And I’ll remember Ryan Lowe, his goals, his good humour, and the wonderfully exciting football he got us playing as manager in our final season. A Scouser who became a Bury legend – good luck to him at Plymouth, and to the remarkable players of the 2018/19 squad, wherever they find themselves. Thanks for the memories, everyone. My heart is broken.
I adore this photograph, taken in the 92nd minute of Bury’s game at Chesterfield on the 17th February. George Miller has just scored the winner as my beloved Shakers came from a goal down to win 2-1. I love the joy in the photograph, yes, and the endless smiles. But I am also intrigued by the variety of people and small dramas that it shows.
In the foreground, stewards struggle to prevent excited supporters getting onto the pitch to celebrate with the players. More fans, including a guy of huge beard in replica shirt, hurry down the steps to join the fun. Just in front of beardy bloke to the right of the steps, someone has fallen down and is being helped by other fans. In front of them, a man has the presence of mind to photograph the melee.
Over to the left a small boy, held in his father’s arms, raises his arm in celebration. Top right, a man is busy texting news of the goal to someone who might be anywhere in the world. Bottom left, the ball sits ignored for now. Bottom right, the referee watches impassively, making a mental note to add on an extra minute to the game to allow for the celebrations.
And no, I didn’t take the photograph*. I am, in fact, in it, between my daughter and Beardy Martin. Spot the Wombat.
*I took it from Twitter feed of @stephenthirkill
I’ve always loved churches, though God knows (sic) I’ve never been in the slightest way religious. To me, churches are simply havens of calm and relaxation, providers of aesthetic beauty, and sources of the occasional historical fascination. I sense no presence in there except the imagined ghosts of history.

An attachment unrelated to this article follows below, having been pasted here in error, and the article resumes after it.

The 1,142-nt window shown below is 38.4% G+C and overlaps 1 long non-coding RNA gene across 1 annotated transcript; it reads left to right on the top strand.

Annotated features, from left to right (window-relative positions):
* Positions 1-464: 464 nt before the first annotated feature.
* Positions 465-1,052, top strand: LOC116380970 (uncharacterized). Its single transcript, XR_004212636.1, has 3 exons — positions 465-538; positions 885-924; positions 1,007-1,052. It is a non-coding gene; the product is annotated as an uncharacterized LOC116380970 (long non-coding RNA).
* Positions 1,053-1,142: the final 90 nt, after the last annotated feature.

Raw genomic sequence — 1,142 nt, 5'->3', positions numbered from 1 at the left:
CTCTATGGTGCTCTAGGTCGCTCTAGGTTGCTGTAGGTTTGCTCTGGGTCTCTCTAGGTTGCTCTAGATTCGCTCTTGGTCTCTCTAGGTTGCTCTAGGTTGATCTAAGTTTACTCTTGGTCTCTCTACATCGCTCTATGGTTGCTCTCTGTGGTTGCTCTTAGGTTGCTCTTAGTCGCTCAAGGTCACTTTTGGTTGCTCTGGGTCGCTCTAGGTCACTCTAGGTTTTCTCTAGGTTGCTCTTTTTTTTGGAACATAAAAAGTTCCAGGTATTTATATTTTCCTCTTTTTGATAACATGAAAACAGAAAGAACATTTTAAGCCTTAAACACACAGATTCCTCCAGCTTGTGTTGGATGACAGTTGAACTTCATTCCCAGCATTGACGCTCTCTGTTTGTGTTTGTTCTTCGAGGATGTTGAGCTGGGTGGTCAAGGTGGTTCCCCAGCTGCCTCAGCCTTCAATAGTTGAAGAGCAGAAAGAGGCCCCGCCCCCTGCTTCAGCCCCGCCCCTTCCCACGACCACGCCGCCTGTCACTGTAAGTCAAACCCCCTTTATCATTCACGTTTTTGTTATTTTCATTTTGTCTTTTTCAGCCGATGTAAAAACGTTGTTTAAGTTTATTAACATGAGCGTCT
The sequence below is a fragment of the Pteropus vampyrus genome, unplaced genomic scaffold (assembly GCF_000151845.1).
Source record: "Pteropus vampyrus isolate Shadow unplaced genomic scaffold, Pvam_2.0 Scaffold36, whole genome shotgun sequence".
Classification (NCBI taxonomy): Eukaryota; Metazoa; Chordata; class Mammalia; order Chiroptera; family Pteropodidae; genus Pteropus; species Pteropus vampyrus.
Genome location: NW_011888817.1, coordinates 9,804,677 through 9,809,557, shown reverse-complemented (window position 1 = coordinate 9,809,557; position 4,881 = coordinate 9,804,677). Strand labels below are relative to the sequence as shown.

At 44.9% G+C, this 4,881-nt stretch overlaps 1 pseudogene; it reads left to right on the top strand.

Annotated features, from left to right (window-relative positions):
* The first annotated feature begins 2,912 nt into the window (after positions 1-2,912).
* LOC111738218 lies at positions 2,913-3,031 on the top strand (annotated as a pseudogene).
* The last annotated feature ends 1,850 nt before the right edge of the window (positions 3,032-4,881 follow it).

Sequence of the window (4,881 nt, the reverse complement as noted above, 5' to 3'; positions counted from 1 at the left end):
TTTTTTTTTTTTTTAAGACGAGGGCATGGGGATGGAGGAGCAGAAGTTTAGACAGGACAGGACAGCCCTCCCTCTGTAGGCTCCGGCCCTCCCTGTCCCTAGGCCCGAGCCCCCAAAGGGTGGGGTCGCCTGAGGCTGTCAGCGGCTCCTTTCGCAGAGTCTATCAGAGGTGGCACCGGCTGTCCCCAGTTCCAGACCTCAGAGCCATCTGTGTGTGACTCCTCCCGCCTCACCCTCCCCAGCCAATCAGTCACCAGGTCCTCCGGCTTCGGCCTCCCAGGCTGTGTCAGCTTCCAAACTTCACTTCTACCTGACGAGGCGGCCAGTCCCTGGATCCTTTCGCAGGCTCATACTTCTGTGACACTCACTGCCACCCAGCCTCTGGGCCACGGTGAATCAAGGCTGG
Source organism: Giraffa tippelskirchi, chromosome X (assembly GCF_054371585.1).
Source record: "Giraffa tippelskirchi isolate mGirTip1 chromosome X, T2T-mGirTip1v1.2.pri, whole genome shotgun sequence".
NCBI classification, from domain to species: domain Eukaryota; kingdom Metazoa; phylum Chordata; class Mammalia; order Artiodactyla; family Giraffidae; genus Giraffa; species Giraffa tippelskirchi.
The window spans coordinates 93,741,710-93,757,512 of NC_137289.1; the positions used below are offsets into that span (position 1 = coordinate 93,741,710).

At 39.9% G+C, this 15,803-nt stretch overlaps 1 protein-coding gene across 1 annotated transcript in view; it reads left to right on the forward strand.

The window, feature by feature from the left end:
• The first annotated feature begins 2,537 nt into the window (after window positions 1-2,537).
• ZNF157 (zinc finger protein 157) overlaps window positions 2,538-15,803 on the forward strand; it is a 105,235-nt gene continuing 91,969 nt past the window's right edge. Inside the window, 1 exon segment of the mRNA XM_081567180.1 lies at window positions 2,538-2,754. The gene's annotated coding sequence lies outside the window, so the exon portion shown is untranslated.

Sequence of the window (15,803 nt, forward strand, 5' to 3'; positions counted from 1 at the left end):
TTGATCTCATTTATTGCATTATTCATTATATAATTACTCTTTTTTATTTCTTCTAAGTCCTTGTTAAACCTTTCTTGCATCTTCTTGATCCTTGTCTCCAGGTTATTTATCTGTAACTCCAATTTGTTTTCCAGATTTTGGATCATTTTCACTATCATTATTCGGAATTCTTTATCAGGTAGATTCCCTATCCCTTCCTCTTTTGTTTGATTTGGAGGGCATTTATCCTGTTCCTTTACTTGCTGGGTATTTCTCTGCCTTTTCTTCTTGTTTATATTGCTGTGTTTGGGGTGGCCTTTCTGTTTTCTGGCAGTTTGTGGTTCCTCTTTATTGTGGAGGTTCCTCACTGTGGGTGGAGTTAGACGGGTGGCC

There’s a coffee shop just inside, where I like to go for a small Americano after gym. It’s good coffee, and inexpensive. After my drink I usually wander into the main body of the church for a shufti at the Lancashire Fusiliers colours, and a quiet ten minutes just having a relaxing sit down surrounded by calm, untroubled by frets about the state of the world, or thoughts of jobs I have yet to do.
Here’s a point, though. Anyone seeing me sitting quietly in the pews might think I was communing with my god, when in my reality there is no such being. For an all-too-brief spell, I can be alone with my thoughts, unmithered by cats, spam callers, or nagging thoughts of how The Raven’s Wing’s Minstrel John and jongleuse Moss might break into a rich merchant’s house.
However … maybe that’s all ‘God’ is? Simply a device invented to allow us a brief respite from all the worries of this horrible 2017? If so, then I’m more confused than ever I was.
Herewith a selection of photographs of people taken at the Car Boot Sale at Gigg Lane this morning. I took them to entertain myself during slack periods at Wombie’s Stall. Perhaps in decades to come futuristic archaeologists will dig this blog post up and be fascinated by our quaint modes of attire, especially the ginger lad in the Wednesday shirt.